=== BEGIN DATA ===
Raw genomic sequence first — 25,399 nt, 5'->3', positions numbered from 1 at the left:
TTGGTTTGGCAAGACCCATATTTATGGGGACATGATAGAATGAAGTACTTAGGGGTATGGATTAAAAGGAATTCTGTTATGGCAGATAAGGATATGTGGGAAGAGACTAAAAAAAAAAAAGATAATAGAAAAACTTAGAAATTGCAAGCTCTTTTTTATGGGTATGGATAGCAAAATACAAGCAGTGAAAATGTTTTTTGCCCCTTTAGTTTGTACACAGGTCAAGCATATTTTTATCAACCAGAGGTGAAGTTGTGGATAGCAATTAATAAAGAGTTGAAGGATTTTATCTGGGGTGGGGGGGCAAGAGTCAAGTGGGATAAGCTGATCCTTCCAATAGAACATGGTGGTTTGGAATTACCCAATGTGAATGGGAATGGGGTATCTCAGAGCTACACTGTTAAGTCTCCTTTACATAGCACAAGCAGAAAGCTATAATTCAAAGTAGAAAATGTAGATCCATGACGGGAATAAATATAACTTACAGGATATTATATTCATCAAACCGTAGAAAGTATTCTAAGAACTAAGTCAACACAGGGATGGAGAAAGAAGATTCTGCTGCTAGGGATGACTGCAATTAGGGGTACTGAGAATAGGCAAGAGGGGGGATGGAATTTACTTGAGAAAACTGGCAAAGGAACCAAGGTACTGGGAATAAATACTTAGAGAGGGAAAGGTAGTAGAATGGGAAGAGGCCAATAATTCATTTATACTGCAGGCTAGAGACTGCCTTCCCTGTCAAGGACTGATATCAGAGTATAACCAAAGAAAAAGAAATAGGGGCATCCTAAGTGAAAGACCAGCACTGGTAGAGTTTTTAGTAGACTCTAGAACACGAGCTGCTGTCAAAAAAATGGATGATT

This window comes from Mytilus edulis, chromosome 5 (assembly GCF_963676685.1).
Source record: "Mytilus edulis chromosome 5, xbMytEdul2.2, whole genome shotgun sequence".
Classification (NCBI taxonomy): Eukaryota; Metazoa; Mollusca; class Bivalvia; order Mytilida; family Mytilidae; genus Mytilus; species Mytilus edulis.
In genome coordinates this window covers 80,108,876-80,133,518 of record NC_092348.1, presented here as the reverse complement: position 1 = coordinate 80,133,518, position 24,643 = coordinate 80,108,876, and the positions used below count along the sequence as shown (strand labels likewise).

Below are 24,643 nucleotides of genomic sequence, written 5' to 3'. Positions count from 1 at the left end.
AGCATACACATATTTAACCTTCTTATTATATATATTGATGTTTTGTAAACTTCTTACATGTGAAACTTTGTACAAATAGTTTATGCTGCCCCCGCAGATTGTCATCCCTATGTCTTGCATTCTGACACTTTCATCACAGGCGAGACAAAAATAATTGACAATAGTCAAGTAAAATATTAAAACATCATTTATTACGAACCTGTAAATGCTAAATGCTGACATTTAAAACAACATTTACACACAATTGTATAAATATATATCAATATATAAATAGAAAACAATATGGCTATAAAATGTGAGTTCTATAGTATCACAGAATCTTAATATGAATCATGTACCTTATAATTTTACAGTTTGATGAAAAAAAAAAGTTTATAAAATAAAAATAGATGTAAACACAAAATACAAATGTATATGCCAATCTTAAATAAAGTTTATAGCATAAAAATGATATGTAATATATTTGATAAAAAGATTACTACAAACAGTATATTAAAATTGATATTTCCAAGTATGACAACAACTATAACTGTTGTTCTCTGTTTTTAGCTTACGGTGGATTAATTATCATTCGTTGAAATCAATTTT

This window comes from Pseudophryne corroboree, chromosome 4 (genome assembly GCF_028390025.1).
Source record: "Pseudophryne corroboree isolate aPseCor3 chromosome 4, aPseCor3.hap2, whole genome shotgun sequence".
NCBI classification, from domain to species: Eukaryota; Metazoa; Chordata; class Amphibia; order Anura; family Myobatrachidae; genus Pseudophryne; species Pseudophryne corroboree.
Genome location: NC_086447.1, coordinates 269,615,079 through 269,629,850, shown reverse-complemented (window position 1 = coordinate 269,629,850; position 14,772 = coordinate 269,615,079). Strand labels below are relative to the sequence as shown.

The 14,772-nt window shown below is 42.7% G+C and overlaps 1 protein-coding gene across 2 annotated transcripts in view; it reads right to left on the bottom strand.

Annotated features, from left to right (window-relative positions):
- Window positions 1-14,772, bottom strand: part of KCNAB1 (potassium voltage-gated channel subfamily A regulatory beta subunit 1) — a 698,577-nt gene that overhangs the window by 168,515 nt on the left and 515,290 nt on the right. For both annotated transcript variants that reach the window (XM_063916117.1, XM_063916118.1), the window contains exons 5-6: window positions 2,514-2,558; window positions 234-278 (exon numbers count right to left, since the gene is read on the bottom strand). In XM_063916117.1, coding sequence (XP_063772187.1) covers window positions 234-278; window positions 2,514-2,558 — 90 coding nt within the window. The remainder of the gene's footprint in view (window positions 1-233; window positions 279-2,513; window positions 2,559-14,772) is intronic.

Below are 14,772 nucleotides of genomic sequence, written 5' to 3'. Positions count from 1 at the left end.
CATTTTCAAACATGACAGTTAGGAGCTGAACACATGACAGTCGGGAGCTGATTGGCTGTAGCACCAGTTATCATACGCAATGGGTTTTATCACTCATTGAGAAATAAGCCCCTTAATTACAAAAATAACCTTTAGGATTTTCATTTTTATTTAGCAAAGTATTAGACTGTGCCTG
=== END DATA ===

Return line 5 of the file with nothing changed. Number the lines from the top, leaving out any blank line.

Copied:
Classification (NCBI taxonomy): Eukaryota; Metazoa; Mollusca; class Bivalvia; order Mytilida; family Mytilidae; genus Mytilus; species Mytilus edulis.